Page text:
From Pendle Hill you’ve more chance of seeing Ian Holloway celebrating at Bloomfield Road than coming across any broomsticks or clandestine hurlyburly. And that’s on a cloudy day.
The sandstone plateau does have a slightly spooky aura about it though. Standing proud from the undulating hillside you can imagine a cackling coven of witches peering over the landscape and plotting the demise of their rivals. Especially if you visit during thunder and lightning…
Moorhouse’s Pendle Witches Brew is inherently charming. Perhaps it’s the verve for local legend – not only are the witches still much talked about but the brewery itself has had a somewhat rollercoaster existence – that makes this beer so appealing at the bar and in the local supermarket.
For something conjured up in the cauldrons of witches, Pendle Witches Brew is surprisingly fresh. Citrus fruits and uncooked dough illuminate the nose, and reappear in the washing-up liquid backbone.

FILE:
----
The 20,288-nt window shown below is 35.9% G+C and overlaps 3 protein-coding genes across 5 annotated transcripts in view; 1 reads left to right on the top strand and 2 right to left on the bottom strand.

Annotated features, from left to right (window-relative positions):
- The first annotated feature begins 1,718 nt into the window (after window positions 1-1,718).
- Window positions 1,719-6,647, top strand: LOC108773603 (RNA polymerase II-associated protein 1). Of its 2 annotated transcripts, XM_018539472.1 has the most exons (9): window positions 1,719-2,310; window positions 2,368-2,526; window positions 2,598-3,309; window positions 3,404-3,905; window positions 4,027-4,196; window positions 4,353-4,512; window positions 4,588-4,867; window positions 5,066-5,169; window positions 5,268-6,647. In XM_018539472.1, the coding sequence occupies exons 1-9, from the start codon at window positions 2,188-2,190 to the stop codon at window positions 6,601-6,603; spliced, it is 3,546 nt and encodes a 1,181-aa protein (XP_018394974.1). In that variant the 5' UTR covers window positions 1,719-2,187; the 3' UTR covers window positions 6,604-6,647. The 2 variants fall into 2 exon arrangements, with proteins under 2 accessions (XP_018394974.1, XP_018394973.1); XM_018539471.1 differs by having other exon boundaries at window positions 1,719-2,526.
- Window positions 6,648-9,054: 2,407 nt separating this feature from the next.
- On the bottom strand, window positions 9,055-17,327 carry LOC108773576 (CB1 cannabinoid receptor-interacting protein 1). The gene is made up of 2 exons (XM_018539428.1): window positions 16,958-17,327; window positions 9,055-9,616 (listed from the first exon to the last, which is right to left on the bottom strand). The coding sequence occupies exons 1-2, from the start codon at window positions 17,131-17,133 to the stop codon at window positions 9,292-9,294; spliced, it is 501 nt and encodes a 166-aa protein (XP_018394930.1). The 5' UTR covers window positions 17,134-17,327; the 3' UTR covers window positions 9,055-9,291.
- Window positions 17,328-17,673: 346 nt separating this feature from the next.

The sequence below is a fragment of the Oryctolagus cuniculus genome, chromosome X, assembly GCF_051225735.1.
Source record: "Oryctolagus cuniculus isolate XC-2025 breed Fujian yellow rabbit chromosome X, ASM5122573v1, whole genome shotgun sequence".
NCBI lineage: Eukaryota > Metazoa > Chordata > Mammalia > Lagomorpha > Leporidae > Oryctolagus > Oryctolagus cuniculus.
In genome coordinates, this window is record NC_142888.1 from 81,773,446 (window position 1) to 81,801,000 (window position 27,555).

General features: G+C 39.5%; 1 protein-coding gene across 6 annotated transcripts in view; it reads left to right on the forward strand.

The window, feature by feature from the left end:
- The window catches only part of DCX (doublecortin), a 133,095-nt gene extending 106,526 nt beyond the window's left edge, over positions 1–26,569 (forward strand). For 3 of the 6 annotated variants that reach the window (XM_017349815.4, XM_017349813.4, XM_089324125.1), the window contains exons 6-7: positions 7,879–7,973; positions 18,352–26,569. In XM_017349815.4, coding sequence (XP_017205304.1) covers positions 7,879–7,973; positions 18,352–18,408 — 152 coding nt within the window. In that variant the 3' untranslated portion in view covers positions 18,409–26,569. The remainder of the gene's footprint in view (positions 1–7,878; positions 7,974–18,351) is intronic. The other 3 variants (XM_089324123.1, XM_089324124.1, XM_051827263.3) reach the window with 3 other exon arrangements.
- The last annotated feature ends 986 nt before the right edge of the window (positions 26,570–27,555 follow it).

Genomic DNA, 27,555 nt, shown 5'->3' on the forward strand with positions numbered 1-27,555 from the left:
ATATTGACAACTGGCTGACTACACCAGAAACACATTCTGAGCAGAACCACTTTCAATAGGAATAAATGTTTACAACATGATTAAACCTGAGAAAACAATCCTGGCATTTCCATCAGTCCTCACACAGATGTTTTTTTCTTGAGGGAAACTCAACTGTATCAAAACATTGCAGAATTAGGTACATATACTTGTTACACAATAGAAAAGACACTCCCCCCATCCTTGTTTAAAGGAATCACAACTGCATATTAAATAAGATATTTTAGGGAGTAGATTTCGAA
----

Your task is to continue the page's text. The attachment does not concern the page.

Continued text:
Too cold from the fridge initially, it warms and fruity flavours gently emerge – lemon, oranges and caramel; Fuggles hops and Crystal malt (we assume) make it entirely English. It’s pleasantly bitter-sweet, finishing dry in the mouth with a slightly medicinal bitterness, more alkaline than acidic.
I can’t think of a better beer to refresh the body after an excursion atop Pendle Hill. In the comfort of a local pub that caters for weary legs, there’s nothing more appropriate or becoming of the moment. You can call it a type of occasion terroir.
Which sounds like the perfect end to a Sunday summit with friends. You might even see Blackpool Tower on a good day.Tags: Golden Ale, lancashire, moorhouses, pendle hill, pendle witches brew